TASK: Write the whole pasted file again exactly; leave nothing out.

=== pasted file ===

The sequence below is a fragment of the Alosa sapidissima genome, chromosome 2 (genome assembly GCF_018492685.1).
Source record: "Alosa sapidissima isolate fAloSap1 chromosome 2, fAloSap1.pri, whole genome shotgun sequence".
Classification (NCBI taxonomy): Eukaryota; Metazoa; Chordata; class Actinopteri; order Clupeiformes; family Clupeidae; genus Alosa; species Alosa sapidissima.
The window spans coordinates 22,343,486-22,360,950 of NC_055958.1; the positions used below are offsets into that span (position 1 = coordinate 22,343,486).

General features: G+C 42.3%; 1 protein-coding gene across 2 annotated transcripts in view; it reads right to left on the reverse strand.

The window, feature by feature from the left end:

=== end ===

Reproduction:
The sequence below is a fragment of the Alosa sapidissima genome, chromosome 2 (genome assembly GCF_018492685.1).
Source record: "Alosa sapidissima isolate fAloSap1 chromosome 2, fAloSap1.pri, whole genome shotgun sequence".
Classification (NCBI taxonomy): Eukaryota; Metazoa; Chordata; class Actinopteri; order Clupeiformes; family Clupeidae; genus Alosa; species Alosa sapidissima.
The window spans coordinates 22,343,486-22,360,950 of NC_055958.1; the positions used below are offsets into that span (position 1 = coordinate 22,343,486).

General features: G+C 42.3%; 1 protein-coding gene across 2 annotated transcripts in view; it reads right to left on the reverse strand.

The window, feature by feature from the left end: